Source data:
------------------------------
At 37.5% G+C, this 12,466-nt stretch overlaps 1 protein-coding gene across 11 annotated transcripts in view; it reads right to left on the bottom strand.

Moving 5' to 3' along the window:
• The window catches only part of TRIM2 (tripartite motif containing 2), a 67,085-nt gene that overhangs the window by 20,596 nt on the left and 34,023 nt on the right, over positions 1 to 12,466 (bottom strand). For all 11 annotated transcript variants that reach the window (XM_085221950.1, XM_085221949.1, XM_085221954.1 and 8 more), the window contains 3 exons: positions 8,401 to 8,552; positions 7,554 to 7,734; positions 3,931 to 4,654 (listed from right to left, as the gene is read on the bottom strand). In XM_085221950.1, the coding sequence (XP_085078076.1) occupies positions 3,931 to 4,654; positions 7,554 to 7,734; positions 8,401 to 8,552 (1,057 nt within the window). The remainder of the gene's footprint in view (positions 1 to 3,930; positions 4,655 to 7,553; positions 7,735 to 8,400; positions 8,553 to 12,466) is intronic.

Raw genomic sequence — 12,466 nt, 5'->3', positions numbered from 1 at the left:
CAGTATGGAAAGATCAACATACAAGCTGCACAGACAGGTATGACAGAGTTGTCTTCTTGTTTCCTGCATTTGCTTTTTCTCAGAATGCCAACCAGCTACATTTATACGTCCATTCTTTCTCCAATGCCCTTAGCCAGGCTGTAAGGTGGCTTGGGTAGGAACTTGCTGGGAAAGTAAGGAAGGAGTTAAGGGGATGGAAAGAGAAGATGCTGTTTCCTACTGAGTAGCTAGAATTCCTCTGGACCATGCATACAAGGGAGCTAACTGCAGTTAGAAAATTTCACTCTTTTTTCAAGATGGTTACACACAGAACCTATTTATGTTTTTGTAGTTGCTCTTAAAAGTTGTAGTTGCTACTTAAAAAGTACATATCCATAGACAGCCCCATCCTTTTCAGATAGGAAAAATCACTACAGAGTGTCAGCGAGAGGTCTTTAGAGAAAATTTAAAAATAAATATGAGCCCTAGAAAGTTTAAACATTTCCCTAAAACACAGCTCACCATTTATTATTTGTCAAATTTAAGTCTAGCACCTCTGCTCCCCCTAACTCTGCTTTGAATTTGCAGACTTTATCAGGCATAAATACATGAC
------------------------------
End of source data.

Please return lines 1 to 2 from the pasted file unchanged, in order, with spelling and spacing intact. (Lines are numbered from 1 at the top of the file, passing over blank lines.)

At 37.5% G+C, this 12,466-nt stretch overlaps 1 protein-coding gene across 11 annotated transcripts in view; it reads right to left on the bottom strand.

Moving 5' to 3' along the window: